Planck's constant

or Planck constant

noun Physics.

the fundamental constant of quantum mechanics, expressing the ratio of the energy of one quantum of radiation to the frequency of the radiation and approximately equal to 6.624 × 10−27 erg-seconds. Symbol: h

Origin of Planck's constant

First recorded in 1905–10; named after M. K. E. Planck Unabridged Based on the Random House Unabridged Dictionary, © Random House, Inc. 2019

British Dictionary definitions for planck constant

Planck constant

Planck's constant


a fundamental constant equal to the energy of any quantum of radiation divided by its frequency. It has a value of 6.62606876 × 10 –34 joule secondsSymbol: h See also Dirac constant
Collins English Dictionary - Complete & Unabridged 2012 Digital Edition © William Collins Sons & Co. Ltd. 1979, 1986 © HarperCollins Publishers 1998, 2000, 2003, 2005, 2006, 2007, 2009, 2012

planck constant in Medicine

Planck's constant



The constant of proportionality relating the energy of a photon to the frequency of that photon. Its value is approximately 6.626 X 10-34 joule-second.
The American Heritage® Stedman's Medical Dictionary Copyright © 2002, 2001, 1995 by Houghton Mifflin Company. Published by Houghton Mifflin Company.

planck constant in Science

Planck's constant


A physical constant that is used extensively in quantum mechanics and fixes the scale of quantization of many phenomena, such as the relation between the energy of a photon (a quantum of light) and its wavelength. Its value is approximately 6.626 X 10-34 joule-seconds (equivalent to units of angular momentum). Planck's constant is fundamental to phenomena as the quantization of angular momentum and is used in Heisenberg's Uncertainty Principle. See also Dirac's constant quantize.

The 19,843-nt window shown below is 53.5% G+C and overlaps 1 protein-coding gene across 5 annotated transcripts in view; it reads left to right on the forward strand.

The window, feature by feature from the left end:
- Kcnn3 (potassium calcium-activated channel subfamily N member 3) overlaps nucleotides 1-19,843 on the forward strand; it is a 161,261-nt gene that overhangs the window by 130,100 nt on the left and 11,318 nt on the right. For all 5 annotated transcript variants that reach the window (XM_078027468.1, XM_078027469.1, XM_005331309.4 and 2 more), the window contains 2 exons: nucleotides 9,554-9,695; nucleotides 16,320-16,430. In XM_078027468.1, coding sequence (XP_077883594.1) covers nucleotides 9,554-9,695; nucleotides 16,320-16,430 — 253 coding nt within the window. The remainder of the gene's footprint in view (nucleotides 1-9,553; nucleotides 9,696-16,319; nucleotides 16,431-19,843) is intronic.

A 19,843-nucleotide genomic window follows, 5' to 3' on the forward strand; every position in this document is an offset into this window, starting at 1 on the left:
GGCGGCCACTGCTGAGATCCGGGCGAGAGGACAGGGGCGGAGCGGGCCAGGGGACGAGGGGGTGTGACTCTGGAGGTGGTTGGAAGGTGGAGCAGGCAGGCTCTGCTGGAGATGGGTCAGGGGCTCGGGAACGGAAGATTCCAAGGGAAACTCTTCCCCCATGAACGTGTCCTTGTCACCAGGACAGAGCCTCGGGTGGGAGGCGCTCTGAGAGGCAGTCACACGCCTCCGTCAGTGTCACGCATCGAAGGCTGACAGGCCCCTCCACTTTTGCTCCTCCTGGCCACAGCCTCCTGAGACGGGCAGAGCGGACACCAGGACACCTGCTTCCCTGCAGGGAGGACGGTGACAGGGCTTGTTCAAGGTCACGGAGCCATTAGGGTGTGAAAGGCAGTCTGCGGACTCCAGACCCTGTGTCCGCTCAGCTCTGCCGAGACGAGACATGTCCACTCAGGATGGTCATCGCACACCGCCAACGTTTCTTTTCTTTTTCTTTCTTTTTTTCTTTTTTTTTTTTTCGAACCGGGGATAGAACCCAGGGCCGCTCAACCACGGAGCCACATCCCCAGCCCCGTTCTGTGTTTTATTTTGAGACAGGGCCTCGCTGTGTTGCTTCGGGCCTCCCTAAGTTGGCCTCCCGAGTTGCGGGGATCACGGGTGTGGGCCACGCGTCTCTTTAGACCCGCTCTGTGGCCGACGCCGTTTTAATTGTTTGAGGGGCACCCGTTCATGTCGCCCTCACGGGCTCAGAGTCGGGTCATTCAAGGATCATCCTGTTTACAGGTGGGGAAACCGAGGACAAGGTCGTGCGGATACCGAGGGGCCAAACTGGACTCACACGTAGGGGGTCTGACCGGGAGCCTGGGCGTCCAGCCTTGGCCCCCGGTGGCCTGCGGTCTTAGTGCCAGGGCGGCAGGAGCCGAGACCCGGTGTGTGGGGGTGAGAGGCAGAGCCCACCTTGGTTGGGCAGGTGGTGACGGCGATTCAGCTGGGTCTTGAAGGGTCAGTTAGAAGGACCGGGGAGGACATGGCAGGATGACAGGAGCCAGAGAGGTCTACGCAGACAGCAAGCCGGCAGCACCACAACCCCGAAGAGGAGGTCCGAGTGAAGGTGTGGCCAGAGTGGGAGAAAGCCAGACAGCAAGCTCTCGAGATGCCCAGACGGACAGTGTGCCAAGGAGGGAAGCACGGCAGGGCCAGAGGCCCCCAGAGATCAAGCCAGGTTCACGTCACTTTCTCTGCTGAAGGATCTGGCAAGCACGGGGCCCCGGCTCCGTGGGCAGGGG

The American Heritage® Science Dictionary Copyright © 2011. Published by Houghton Mifflin Harcourt Publishing Company. All rights reserved.

planck constant in Culture

Planck's constant

A universal constant, first discovered by Max Planck, that states the mathematical relationship between the frequency of an electromagnetic wave and the energy in that wave. Planck's discovery unifies the seemingly contradictory observations that energy sometimes acts like a wave and at other times acts as if it is made up of particles.


Knowing Planck's constant sets the scale of energy for events in which the atom and subatomic particles take part.
The New Dictionary of Cultural Literacy, Third Edition Copyright © 2005 by Houghton Mifflin Harcourt Publishing Company. Published by Houghton Mifflin Harcourt Publishing Company. All rights reserved.